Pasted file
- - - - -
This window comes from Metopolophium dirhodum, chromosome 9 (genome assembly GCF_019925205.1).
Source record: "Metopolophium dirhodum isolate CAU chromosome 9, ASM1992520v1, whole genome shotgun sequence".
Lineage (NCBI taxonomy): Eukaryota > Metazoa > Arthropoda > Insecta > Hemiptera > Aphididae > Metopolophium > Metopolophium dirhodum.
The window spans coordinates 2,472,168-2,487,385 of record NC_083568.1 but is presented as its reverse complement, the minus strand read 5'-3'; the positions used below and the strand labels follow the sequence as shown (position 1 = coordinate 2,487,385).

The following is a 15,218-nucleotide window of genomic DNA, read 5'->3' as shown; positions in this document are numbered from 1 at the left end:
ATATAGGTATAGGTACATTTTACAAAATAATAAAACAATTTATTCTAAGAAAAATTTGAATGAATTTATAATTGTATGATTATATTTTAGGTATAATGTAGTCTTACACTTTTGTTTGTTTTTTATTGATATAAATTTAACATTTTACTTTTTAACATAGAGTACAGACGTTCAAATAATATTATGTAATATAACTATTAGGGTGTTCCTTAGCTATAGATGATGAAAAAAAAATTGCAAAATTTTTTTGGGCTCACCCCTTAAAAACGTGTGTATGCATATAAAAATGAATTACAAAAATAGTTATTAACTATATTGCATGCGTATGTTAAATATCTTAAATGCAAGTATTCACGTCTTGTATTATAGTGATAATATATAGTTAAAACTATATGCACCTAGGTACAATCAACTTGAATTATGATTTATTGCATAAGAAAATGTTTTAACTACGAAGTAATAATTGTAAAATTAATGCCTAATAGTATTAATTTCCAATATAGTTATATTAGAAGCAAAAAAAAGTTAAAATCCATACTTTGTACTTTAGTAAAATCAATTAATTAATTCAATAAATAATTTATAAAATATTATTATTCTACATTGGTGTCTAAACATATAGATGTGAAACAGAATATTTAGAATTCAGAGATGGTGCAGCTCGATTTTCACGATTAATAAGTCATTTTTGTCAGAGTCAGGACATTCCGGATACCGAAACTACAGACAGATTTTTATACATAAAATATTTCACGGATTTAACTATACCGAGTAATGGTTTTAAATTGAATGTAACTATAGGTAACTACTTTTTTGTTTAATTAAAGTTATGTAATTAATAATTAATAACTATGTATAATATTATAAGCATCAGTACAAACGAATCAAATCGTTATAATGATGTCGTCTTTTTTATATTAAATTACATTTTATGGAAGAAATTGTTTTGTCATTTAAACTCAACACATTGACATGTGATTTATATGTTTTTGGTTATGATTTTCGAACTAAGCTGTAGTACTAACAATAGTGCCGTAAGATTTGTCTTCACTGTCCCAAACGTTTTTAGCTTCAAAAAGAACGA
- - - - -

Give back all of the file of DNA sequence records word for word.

This window comes from Metopolophium dirhodum, chromosome 9 (genome assembly GCF_019925205.1).
Source record: "Metopolophium dirhodum isolate CAU chromosome 9, ASM1992520v1, whole genome shotgun sequence".
Lineage (NCBI taxonomy): Eukaryota > Metazoa > Arthropoda > Insecta > Hemiptera > Aphididae > Metopolophium > Metopolophium dirhodum.
The window spans coordinates 2,472,168-2,487,385 of record NC_083568.1 but is presented as its reverse complement, the minus strand read 5'-3'; the positions used below and the strand labels follow the sequence as shown (position 1 = coordinate 2,487,385).

The following is a 15,218-nucleotide window of genomic DNA, read 5'->3' as shown; positions in this document are numbered from 1 at the left end:
ATATAGGTATAGGTACATTTTACAAAATAATAAAACAATTTATTCTAAGAAAAATTTGAATGAATTTATAATTGTATGATTATATTTTAGGTATAATGTAGTCTTACACTTTTGTTTGTTTTTTATTGATATAAATTTAACATTTTACTTTTTAACATAGAGTACAGACGTTCAAATAATATTATGTAATATAACTATTAGGGTGTTCCTTAGCTATAGATGATGAAAAAAAAATTGCAAAATTTTTTTGGGCTCACCCCTTAAAAACGTGTGTATGCATATAAAAATGAATTACAAAAATAGTTATTAACTATATTGCATGCGTATGTTAAATATCTTAAATGCAAGTATTCACGTCTTGTATTATAGTGATAATATATAGTTAAAACTATATGCACCTAGGTACAATCAACTTGAATTATGATTTATTGCATAAGAAAATGTTTTAACTACGAAGTAATAATTGTAAAATTAATGCCTAATAGTATTAATTTCCAATATAGTTATATTAGAAGCAAAAAAAAGTTAAAATCCATACTTTGTACTTTAGTAAAATCAATTAATTAATTCAATAAATAATTTATAAAATATTATTATTCTACATTGGTGTCTAAACATATAGATGTGAAACAGAATATTTAGAATTCAGAGATGGTGCAGCTCGATTTTCACGATTAATAAGTCATTTTTGTCAGAGTCAGGACATTCCGGATACCGAAACTACAGACAGATTTTTATACATAAAATATTTCACGGATTTAACTATACCGAGTAATGGTTTTAAATTGAATGTAACTATAGGTAACTACTTTTTTGTTTAATTAAAGTTATGTAATTAATAATTAATAACTATGTATAATATTATAAGCATCAGTACAAACGAATCAAATCGTTATAATGATGTCGTCTTTTTTATATTAAATTACATTTTATGGAAGAAATTGTTTTGTCATTTAAACTCAACACATTGACATGTGATTTATATGTTTTTGGTTATGATTTTCGAACTAAGCTGTAGTACTAACAATAGTGCCGTAAGATTTGTCTTCACTGTCCCAAACGTTTTTAGCTTCAAAAAGAACGA